Pakistan: Mob storms Nankana Sahib police station, lynches man accused of blasphemy

PUNJAB [Pakistan], Feb 12: In yet another bloodcurdling incident in Punjab’s Nankana Sahib in Pakistan on Saturday, a violent mob on Saturday dragged a man from a police station who was locked up for allegedly committing blasphemy and tortured him to death,reported Geo News.
Videos shared on social media showed hundreds of youngsters besieging the police compound, with one man scaling a tall gate using a ladder and opening its lock. The video showed a man being dragged through streets by his legs, stripped of his clothes and battered by sticks and metal rods, in the latest incident of religion-linked violence in the Islamic republic.
As the mob was lynching the man — who was put behind bars for alleged blasphemy — Station House Officer (SHO) Warburton Feroze Bhatti and other police personnel escaped the scene to save their lives, reported Geo News.
Residents of the area claimed that the man — who had returned after spending two years in jail — used to practice witchcraft by pasting his ex-wife’s picture on holy papers.
Police officials said the victim, identified as Muhammad Waris, had been taken into custody for allegedly desecrating the Quran. They said news of the alleged crime outraged residents and hundreds of them later surrounded the police station, demanding the accused be handed over to them, reported Voice of America.
Seeing the massive violent crowd, police officers fled the facility. Protesters grabbed the man and dragged him out to the street where they beat him to death.
International rights groups have long criticised Pakistani authorities for not doing enough to stem lynchings over accusations of blasphemy, which have been frequent in the Muslim-majority country. Blasphemy is also a crime under Pakistani law, which can carry the death sentence.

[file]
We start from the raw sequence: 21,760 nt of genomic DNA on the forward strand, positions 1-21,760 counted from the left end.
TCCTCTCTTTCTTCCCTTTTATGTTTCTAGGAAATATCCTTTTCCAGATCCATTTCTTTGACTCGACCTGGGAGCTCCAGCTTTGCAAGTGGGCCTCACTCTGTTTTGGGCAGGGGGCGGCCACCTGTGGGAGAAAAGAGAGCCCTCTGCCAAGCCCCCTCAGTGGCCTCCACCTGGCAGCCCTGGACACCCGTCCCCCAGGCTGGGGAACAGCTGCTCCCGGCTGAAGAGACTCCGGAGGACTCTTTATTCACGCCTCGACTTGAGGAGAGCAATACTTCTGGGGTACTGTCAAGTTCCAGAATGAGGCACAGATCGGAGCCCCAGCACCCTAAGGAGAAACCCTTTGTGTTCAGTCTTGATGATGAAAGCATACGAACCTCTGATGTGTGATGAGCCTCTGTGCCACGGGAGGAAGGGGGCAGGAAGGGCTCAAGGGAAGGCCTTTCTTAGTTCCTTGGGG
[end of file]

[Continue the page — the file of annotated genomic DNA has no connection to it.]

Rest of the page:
There have been several cases of vigilante action by mobs against people accused of blasphemy including the murder of a Sri Lankan national, a garment factory manager, in 2021.
Six men were sentenced to death for lynching the Sri Lankan garment factory manager in a mass trial that involved some 89 suspects after the matter sparked national and global outrage.
A number of police officials have been suspended because of their inability to stop the mob, a statement from the police said. Meanwhile, Prime Minister Shehbaz Sharif ordered an investigation into the Warburton police station incident and asked why the police did not stop the violent mob, reported Geo News.
“The rule of law should be ensured. No one should be allowed to influence the law,” he said.
Mohsin Naqvi, the caretaker chief minister of Punjab, has also sought a report from the IG on the incident, directing an investigation from every aspect.
He ordered immediate action against the culprits, reported Geo News.
Pakistan Ulema Council (PUC) Chairman Tahir Mehmood Ashrafi has condemned the incident, saying killing and burning someone accused of blasphemy was a cruel act.
“Inhuman torture and killing the person, accused of blaspheming the Holy Quran in #Nankana Sahib and attacking at the police station is regrettable and condemnable,” he wrote on Twitter.
Federal Minister for Poverty Alleviation and Social Safety Shazia Marri said the incident was part of a “sad and dangerous trend that continues to haunt our society!”
“Need to counter with an effective narrative to achieve peace and harmony. We must learn to coexist and be tolerant. Pakistan was founded on strong principles that allowed everyone to live freely,” she said.
Blasphemy is a highly sensitive issue in predominantly Muslim Pakistan and the offense is punishable by death. Mere allegations of blasphemy are enough to cause riots and the killing of the accused by vigilante groups.
Suspects are often attacked and sometimes lynched by mobs.
Saturday’s incident came nearly two weeks after Pakistan assured a meeting of the United Nations Human Rights Council that it was taking steps to counter the misuse of blasphemy laws.
Minister of State for Foreign Affairs Hina Rabbani Khar told the January 30 Geneva meeting the government had instituted safeguards against the misuse of the blasphemy law. She cited legal provisions calling for action against anyone falsely accusing someone of blasphemy.
Blasphemy laws in Pakistan have enabled and encouraged Islamist extremists to operate with impunity, easily targeting religious minorities or those with differing beliefs, including nonbelievers, the US Commission on International Religious Freedom said in its 2022 country report. (ANI)